SALT LAKE CITY — A new bill would require Utah officers to file a report every time they point a firearm or Taser at someone.
Documenting when Utah officers draw a weapon
HB264 is sponsored by Rep. Angela Romero, D-Salt Lake City. She said the idea evolved over time after speaking with community leaders, Black Lives Matter and other organizations.
The House Law Enforcement and Criminal Justice Committee PASSED unanimously @RepAngelaRomero’s 1SHB264 to require a police officer to file a report after pointing a firearm or a conductive energy device (“taser”) at a person. It now goes the House Floor.https://t.co/0obMJgw5Aw pic.twitter.com/XRKTNhzZ6L
— Utah House Democrats (@utahhousedems) February 9, 2021
“There are just some requirements within that incident, so [officers] would have to identify the individual when the incident occurred and document it within a 48 hour period,” she explains. “Then their supervisor would review it and submit that report.”
Looking to expand data
Scott Stephenson, the director of Peace Officer Standards and Training in Utah, is also on board with the idea. He claimed the bill would help law enforcement expand their data, which according to him, is “an area that is very lacking.”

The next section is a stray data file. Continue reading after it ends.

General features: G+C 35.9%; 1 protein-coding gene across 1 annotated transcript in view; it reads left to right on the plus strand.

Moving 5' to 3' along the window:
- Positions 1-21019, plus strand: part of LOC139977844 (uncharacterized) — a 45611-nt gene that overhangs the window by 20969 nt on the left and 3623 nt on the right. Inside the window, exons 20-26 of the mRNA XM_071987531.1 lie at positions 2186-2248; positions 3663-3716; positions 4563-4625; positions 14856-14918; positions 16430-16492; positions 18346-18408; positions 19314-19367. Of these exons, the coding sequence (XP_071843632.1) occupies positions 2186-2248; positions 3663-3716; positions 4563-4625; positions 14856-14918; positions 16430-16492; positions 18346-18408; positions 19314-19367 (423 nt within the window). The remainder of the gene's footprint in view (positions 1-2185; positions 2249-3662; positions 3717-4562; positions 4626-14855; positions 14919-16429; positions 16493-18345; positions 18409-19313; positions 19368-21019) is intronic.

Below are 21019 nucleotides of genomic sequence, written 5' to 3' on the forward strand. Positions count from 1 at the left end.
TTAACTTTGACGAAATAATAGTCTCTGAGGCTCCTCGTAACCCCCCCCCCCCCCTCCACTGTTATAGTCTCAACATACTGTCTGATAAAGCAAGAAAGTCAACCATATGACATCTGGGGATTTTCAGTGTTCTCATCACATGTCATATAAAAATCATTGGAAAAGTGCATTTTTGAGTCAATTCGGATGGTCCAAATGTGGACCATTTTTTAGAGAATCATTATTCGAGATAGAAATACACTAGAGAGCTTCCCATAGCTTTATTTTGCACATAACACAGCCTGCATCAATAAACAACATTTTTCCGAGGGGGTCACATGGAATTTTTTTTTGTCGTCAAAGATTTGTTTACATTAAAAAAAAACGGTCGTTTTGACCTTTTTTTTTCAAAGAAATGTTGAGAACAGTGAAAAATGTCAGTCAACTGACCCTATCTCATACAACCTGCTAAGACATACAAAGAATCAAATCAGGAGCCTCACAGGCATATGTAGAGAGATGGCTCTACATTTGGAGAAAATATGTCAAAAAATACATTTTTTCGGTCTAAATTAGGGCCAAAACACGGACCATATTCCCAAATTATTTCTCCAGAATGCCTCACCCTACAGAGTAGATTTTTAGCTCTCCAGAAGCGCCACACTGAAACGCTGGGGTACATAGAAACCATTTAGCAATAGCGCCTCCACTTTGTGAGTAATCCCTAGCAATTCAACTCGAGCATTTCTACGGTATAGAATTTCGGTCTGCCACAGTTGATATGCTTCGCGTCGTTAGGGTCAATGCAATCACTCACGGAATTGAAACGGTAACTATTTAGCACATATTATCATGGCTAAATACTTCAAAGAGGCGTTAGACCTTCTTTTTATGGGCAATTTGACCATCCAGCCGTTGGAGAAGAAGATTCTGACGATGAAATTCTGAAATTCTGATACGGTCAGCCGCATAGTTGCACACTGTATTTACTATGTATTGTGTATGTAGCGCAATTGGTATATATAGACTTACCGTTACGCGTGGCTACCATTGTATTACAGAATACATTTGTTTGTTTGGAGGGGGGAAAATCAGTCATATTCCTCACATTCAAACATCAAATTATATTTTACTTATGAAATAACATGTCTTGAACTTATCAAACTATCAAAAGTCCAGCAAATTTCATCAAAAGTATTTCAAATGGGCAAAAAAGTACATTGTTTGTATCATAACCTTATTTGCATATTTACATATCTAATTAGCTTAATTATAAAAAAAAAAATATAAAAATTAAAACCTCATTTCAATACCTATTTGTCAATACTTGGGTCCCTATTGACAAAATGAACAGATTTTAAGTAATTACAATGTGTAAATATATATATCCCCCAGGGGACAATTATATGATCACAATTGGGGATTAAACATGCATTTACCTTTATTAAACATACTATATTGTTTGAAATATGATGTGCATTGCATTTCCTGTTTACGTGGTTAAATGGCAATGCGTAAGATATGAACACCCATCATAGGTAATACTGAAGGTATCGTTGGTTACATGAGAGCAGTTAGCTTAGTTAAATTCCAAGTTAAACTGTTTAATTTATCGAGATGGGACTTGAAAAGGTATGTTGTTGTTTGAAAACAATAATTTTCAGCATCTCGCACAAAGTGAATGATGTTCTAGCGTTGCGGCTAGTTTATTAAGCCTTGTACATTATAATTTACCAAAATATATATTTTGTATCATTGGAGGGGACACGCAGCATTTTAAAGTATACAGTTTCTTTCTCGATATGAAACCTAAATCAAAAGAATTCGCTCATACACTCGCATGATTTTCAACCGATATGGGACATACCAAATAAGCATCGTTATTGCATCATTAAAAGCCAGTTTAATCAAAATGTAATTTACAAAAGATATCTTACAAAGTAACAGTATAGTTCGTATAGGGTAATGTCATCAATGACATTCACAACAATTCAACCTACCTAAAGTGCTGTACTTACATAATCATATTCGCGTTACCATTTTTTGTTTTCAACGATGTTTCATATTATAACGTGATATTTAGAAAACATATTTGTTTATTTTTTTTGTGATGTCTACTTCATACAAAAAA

“I also think it can benefit law enforcement and the public so they can see the decisions that officers are making when they decide not to pull the trigger,” he explained. “Frankly, the only time we hear of some semblance of that information is when bad situations happen and an officer has pulled their trigger.”
Rep. Andrew Stoddard, D-Sandy, also spoke in support of the bill, hoping that it will help prevent unnecessary pointing of firearms.
“The more you’re paying attention to how often you’re doing it because you have to document it, hopefully, the less you will do it unnecessarily,” he said.
Some Republican lawmakers also supported the bill, saying that such incidents are important to record. It has now been forwarded to the full House for consideration.
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